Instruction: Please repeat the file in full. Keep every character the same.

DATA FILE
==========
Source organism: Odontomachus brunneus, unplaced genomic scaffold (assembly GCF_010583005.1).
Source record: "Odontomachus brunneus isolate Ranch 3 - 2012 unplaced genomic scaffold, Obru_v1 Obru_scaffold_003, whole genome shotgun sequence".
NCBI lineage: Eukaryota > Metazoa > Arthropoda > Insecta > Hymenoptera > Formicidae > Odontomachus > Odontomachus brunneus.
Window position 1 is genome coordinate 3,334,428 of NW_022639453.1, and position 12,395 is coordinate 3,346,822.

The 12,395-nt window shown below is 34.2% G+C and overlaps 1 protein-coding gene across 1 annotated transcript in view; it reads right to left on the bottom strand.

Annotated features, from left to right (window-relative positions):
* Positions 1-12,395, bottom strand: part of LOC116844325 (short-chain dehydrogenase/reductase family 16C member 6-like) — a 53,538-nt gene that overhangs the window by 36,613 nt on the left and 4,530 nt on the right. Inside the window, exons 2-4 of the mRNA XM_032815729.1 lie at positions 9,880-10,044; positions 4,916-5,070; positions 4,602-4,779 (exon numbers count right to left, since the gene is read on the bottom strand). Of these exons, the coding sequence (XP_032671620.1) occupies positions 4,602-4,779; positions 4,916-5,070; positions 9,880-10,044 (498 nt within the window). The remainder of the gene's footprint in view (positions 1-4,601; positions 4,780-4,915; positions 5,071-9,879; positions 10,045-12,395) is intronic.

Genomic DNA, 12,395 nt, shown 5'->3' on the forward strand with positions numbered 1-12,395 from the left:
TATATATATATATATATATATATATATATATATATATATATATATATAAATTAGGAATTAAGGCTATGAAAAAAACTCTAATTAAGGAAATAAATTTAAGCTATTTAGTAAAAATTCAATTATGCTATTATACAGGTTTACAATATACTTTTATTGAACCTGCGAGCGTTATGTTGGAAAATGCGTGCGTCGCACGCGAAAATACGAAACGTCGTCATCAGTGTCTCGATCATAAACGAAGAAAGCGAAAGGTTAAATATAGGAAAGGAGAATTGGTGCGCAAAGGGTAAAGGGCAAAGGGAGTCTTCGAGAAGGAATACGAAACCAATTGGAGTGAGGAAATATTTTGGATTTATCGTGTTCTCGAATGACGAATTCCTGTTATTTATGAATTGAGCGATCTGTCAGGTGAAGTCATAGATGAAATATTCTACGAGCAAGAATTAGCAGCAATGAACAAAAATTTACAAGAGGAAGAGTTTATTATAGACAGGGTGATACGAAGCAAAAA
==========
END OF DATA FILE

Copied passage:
Source organism: Odontomachus brunneus, unplaced genomic scaffold (assembly GCF_010583005.1).
Source record: "Odontomachus brunneus isolate Ranch 3 - 2012 unplaced genomic scaffold, Obru_v1 Obru_scaffold_003, whole genome shotgun sequence".
NCBI lineage: Eukaryota > Metazoa > Arthropoda > Insecta > Hymenoptera > Formicidae > Odontomachus > Odontomachus brunneus.
Window position 1 is genome coordinate 3,334,428 of NW_022639453.1, and position 12,395 is coordinate 3,346,822.

The 12,395-nt window shown below is 34.2% G+C and overlaps 1 protein-coding gene across 1 annotated transcript in view; it reads right to left on the bottom strand.

Annotated features, from left to right (window-relative positions):
* Positions 1-12,395, bottom strand: part of LOC116844325 (short-chain dehydrogenase/reductase family 16C member 6-like) — a 53,538-nt gene that overhangs the window by 36,613 nt on the left and 4,530 nt on the right. Inside the window, exons 2-4 of the mRNA XM_032815729.1 lie at positions 9,880-10,044; positions 4,916-5,070; positions 4,602-4,779 (exon numbers count right to left, since the gene is read on the bottom strand). Of these exons, the coding sequence (XP_032671620.1) occupies positions 4,602-4,779; positions 4,916-5,070; positions 9,880-10,044 (498 nt within the window). The remainder of the gene's footprint in view (positions 1-4,601; positions 4,780-4,915; positions 5,071-9,879; positions 10,045-12,395) is intronic.

Genomic DNA, 12,395 nt, shown 5'->3' on the forward strand with positions numbered 1-12,395 from the left:
TATATATATATATATATATATATATATATATATATATATATATATATAAATTAGGAATTAAGGCTATGAAAAAAACTCTAATTAAGGAAATAAATTTAAGCTATTTAGTAAAAATTCAATTATGCTATTATACAGGTTTACAATATACTTTTATTGAACCTGCGAGCGTTATGTTGGAAAATGCGTGCGTCGCACGCGAAAATACGAAACGTCGTCATCAGTGTCTCGATCATAAACGAAGAAAGCGAAAGGTTAAATATAGGAAAGGAGAATTGGTGCGCAAAGGGTAAAGGGCAAAGGGAGTCTTCGAGAAGGAATACGAAACCAATTGGAGTGAGGAAATATTTTGGATTTATCGTGTTCTCGAATGACGAATTCCTGTTATTTATGAATTGAGCGATCTGTCAGGTGAAGTCATAGATGAAATATTCTACGAGCAAGAATTAGCAGCAATGAACAAAAATTTACAAGAGGAAGAGTTTATTATAGACAGGGTGATACGAAGCAAAAA